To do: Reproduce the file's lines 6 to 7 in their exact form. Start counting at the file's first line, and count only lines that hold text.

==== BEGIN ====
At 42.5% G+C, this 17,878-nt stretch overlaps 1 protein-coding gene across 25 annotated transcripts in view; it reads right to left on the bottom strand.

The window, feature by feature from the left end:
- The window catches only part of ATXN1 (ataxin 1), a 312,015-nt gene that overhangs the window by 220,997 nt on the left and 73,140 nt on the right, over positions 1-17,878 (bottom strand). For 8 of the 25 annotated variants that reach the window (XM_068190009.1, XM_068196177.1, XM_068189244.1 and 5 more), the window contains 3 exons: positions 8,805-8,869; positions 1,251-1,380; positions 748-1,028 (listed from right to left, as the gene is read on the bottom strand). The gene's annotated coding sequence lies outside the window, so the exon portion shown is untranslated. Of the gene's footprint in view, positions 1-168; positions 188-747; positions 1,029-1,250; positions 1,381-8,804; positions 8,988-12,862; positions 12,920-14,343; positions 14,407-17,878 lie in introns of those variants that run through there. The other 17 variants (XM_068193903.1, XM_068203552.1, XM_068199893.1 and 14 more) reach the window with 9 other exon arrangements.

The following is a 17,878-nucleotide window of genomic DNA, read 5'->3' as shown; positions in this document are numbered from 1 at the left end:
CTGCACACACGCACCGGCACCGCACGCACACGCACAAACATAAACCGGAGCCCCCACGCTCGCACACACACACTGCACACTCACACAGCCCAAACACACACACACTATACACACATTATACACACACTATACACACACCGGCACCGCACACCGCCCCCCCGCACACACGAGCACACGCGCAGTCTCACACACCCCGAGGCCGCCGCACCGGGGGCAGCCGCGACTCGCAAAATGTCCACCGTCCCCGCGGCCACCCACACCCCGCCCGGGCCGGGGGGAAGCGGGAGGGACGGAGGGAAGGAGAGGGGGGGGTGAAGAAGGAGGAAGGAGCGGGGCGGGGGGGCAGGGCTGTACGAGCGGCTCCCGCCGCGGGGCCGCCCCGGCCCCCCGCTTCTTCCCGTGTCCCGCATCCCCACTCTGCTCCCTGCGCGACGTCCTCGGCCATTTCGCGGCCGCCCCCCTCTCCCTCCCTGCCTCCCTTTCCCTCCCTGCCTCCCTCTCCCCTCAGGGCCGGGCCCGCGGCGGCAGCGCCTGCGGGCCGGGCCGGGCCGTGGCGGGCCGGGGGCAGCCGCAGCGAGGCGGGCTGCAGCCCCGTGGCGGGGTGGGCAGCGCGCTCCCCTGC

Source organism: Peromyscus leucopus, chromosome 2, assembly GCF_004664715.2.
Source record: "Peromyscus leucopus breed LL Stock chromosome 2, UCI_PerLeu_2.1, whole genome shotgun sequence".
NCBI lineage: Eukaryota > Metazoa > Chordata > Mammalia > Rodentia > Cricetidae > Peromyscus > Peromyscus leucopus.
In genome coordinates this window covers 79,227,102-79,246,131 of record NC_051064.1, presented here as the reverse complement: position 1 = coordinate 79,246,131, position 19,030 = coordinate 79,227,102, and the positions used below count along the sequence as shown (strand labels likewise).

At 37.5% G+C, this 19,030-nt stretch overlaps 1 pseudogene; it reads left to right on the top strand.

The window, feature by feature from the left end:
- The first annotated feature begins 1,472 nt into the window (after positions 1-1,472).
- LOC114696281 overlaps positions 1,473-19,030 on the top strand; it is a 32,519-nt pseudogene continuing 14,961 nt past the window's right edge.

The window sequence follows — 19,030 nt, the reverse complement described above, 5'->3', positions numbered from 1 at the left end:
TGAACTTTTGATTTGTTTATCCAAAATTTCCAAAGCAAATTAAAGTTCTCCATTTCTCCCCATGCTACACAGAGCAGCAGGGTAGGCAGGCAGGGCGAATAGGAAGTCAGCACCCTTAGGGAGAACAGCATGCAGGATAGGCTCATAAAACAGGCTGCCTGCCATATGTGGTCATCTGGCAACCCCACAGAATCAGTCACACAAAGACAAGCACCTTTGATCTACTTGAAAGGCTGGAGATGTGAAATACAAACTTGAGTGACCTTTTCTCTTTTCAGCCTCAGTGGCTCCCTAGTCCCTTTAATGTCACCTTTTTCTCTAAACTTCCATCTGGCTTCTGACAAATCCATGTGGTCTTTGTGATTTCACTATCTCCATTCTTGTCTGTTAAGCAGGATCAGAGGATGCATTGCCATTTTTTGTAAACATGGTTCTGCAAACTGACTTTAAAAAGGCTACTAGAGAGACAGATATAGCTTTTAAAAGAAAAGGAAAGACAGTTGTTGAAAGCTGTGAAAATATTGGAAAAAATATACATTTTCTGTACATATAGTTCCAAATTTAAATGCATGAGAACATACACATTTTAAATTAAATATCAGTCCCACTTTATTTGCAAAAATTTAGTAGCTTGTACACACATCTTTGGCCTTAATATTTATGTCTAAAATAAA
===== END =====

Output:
Source organism: Peromyscus leucopus, chromosome 2, assembly GCF_004664715.2.
Source record: "Peromyscus leucopus breed LL Stock chromosome 2, UCI_PerLeu_2.1, whole genome shotgun sequence".